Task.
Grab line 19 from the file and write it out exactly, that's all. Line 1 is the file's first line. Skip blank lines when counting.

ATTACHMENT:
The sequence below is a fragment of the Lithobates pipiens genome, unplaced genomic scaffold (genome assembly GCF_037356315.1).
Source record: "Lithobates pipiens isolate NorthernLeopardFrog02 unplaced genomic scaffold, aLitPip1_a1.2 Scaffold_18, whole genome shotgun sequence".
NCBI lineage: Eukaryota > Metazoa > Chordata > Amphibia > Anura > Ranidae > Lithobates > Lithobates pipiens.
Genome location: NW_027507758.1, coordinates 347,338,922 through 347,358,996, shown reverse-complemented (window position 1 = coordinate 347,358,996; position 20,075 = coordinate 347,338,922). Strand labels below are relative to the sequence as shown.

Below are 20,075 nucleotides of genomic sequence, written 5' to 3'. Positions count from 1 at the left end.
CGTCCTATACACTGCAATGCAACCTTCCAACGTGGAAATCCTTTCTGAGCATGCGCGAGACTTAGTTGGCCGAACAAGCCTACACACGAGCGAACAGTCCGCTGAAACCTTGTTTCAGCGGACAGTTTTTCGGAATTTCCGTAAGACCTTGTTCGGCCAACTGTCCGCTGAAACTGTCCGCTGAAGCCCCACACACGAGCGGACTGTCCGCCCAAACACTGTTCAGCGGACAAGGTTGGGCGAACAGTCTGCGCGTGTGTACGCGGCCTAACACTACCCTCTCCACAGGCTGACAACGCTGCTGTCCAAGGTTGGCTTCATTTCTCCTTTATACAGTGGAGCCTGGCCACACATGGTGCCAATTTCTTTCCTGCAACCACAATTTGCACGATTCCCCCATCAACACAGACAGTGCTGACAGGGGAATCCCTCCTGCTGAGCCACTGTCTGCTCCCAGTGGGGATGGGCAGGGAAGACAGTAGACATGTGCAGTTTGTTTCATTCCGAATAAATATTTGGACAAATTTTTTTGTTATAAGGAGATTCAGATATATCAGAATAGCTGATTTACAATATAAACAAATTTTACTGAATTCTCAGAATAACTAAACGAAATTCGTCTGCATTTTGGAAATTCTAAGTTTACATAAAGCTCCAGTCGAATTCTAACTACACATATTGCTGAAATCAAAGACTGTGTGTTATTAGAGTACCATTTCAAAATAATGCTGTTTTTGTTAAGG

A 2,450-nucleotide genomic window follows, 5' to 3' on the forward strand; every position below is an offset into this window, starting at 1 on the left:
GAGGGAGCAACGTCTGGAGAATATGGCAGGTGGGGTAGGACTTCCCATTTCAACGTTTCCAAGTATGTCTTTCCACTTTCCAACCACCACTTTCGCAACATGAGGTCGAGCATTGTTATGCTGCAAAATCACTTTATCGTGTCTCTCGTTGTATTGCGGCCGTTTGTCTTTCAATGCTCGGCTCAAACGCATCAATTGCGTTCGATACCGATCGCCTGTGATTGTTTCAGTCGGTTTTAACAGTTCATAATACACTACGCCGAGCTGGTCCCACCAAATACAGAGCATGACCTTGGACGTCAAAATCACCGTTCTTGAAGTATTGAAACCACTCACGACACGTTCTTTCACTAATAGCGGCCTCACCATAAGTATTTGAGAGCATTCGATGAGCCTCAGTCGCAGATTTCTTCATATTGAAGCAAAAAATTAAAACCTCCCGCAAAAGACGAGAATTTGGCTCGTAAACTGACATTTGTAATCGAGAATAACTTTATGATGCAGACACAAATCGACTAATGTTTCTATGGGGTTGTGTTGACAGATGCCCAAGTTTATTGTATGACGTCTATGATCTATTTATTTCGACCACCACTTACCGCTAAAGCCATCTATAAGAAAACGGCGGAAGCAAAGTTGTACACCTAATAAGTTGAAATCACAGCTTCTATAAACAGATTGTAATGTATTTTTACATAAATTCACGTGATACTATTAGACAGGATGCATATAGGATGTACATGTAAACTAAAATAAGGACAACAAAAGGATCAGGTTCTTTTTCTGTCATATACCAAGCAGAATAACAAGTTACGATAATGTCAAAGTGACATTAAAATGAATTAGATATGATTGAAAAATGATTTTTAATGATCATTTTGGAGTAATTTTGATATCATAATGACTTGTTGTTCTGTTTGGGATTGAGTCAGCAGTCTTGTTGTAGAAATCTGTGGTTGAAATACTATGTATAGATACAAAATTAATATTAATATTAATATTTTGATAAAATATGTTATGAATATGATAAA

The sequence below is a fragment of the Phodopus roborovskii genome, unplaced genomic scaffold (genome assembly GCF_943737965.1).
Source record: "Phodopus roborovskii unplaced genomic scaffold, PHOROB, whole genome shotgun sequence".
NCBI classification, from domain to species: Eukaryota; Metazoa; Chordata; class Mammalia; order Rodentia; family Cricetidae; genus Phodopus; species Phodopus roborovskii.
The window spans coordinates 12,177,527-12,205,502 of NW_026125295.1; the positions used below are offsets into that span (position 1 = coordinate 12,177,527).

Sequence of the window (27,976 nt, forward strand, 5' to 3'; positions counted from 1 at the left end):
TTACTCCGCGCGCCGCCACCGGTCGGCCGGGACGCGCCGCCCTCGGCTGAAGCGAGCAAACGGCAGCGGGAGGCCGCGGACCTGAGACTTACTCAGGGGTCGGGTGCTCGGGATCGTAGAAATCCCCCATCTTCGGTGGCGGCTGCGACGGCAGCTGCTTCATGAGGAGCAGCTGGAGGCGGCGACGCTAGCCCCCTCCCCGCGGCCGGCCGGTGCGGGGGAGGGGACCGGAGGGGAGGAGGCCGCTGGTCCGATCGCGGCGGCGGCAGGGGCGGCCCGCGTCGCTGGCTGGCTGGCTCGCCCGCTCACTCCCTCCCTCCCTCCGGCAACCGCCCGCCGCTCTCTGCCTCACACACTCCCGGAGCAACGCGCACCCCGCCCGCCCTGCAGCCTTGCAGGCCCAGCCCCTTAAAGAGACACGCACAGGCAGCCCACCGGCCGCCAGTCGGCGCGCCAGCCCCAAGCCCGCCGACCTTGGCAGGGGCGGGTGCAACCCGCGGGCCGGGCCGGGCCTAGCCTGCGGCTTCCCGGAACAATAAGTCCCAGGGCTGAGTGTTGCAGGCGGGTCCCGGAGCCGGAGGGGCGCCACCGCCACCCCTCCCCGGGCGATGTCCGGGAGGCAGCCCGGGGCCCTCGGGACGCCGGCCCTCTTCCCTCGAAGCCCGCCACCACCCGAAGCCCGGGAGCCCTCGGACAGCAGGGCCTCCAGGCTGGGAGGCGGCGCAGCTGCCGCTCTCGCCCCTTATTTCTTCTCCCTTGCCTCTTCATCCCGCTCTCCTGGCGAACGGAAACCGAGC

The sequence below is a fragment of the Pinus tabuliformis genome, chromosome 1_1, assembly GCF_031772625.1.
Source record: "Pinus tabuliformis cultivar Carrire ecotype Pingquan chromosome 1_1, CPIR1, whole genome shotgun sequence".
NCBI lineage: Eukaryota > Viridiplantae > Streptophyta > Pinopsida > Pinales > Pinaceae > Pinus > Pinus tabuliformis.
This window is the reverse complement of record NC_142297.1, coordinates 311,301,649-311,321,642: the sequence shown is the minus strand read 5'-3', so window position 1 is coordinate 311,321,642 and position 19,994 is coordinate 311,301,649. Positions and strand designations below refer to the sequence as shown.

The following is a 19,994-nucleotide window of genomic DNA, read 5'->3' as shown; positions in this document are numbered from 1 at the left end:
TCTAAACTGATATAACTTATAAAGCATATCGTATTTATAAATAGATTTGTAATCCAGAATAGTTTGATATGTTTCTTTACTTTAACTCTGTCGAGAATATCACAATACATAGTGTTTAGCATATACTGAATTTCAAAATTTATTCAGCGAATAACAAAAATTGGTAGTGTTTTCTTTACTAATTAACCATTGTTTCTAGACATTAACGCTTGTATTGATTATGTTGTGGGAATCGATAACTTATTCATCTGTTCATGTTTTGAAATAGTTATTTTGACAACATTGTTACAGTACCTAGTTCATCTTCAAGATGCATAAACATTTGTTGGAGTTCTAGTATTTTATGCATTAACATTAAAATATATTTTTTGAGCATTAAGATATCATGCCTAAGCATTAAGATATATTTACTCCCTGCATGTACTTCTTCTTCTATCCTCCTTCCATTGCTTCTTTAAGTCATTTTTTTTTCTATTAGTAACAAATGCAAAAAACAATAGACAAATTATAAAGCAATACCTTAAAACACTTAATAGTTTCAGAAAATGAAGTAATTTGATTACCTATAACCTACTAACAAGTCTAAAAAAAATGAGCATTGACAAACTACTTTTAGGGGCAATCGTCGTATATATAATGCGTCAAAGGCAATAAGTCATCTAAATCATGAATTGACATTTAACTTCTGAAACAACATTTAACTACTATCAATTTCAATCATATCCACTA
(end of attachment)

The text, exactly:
The following is a 19,994-nucleotide window of genomic DNA, read 5'->3' as shown; positions in this document are numbered from 1 at the left end: